Biofilm is comprised of microorganisms, particularly bacteria and yeast that replicate in the presence of liquid. When biofilm forms on instruments and in flexible endoscope channels, a slimy layer helps protect the bacteria and yeast, making it difficult to eradicate once it forms. The problem is that scopes and instruments are becoming incredibly complex, making removing biofilm an increasingly difficult task.
Background on biofilm
Biofilm buildup can be especially common in flexible endoscopes. Even if reprocessing techs follow proper cleaning and disinfection protocols, subsequent storage with moisture in the channels can still lead to biofilm. Keeping internal channels clear of bacteria is important and requires attention to cleaning, disinfection and dry storage. Transmission rates of bacteria in flexible endoscopes are fairly high: Between 40% and 50% of patients treated with contaminated scopes will become colonized. The colonizing organisms may not cause infections immediately, but because the bacteria are antibiotic resistant, they'll be the "last bugs standing" in patients subsequently treated with antibiotics.
From a microbiology perspective, an absence of moisture means bacteria can't replicate and biofilm can't form. That's a pivotal point. Flexible endoscopes are supposed to be stored dry. If staff follow proper reprocessing practices and store scopes properly, biofilm won't be an issue.
However, the frontline perception of what's considered dry for endoscopes is not well understood and scopes stored with moisture in their channels are one of the biggest issues endoscopy centers face. After the final rinse, wipe down the exterior of the scopes, as well as the valves and attachments, with a lint-free cloth. Then purge all endoscope channels with 70% to 80% isopropyl alcohol followed by forced air to ensure channel drying. Finally, hang scopes in storage with the valves removed so the internal channels remain dry.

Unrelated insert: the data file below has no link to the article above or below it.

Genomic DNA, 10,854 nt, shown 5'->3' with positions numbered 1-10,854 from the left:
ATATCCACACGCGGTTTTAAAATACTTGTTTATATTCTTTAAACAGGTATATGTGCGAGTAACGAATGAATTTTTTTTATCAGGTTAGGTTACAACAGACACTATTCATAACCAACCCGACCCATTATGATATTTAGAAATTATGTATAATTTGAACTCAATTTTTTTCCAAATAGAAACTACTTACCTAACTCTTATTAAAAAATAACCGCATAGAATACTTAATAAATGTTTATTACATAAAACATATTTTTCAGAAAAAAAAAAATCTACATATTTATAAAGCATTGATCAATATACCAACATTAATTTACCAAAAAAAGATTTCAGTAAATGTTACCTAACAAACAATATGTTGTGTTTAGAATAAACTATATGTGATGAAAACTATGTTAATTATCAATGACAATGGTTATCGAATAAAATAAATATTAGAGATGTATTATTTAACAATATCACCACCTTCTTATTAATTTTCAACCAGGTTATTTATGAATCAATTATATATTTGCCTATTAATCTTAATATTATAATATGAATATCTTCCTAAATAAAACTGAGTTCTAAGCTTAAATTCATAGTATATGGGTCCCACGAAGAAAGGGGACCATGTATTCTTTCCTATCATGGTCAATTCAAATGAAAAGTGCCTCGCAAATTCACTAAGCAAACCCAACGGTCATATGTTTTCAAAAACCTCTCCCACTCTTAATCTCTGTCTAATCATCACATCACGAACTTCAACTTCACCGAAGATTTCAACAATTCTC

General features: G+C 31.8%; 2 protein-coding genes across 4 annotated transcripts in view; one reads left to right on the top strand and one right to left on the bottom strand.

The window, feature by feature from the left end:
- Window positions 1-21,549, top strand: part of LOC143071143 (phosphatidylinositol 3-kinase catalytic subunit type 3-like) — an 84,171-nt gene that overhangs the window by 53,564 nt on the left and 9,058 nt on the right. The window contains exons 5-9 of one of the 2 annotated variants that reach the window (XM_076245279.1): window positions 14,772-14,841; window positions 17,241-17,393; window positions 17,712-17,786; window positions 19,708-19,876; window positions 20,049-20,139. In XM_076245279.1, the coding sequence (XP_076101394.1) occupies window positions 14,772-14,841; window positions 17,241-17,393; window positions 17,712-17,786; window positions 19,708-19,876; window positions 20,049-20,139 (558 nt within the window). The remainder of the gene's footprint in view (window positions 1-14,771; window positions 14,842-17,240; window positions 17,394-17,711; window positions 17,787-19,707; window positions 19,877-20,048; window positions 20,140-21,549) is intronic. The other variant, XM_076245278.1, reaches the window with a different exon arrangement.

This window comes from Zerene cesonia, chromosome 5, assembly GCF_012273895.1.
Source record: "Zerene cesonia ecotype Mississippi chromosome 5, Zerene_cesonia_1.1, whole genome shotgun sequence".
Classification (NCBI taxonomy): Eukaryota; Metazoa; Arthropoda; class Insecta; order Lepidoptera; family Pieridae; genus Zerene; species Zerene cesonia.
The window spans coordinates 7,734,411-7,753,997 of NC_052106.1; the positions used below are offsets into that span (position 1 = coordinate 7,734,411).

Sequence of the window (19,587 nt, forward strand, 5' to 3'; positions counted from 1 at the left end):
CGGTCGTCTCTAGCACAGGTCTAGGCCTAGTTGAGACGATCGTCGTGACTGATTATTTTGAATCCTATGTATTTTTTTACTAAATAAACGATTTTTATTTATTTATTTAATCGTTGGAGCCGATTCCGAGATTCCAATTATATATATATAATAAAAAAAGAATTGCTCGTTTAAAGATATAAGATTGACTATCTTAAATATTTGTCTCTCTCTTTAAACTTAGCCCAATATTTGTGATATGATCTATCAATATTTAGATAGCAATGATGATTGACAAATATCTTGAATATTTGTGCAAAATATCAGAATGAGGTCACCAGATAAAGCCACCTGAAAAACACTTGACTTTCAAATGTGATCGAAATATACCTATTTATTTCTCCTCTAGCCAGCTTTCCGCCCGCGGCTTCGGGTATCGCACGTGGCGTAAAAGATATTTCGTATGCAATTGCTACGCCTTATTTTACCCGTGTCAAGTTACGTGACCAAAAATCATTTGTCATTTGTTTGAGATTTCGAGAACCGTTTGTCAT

There is no standardized quality assurance program currently in place for endoscope reprocessing. According to the Association for the Advancement of Medical Instrumentation, the level of residual protein and hemoglobin in properly cleaned endoscopes should be <6.4 μg/cm2 and <2.2 μg/cm2, respectively.
Hopefully, updated national guidelines will soon require facilities to monitor the reprocessing of each endoscope to confirm proper manual cleaning has been completed before high-level disinfection, and to hold improperly cleaned scopes back from use until they're reprocessed correctly.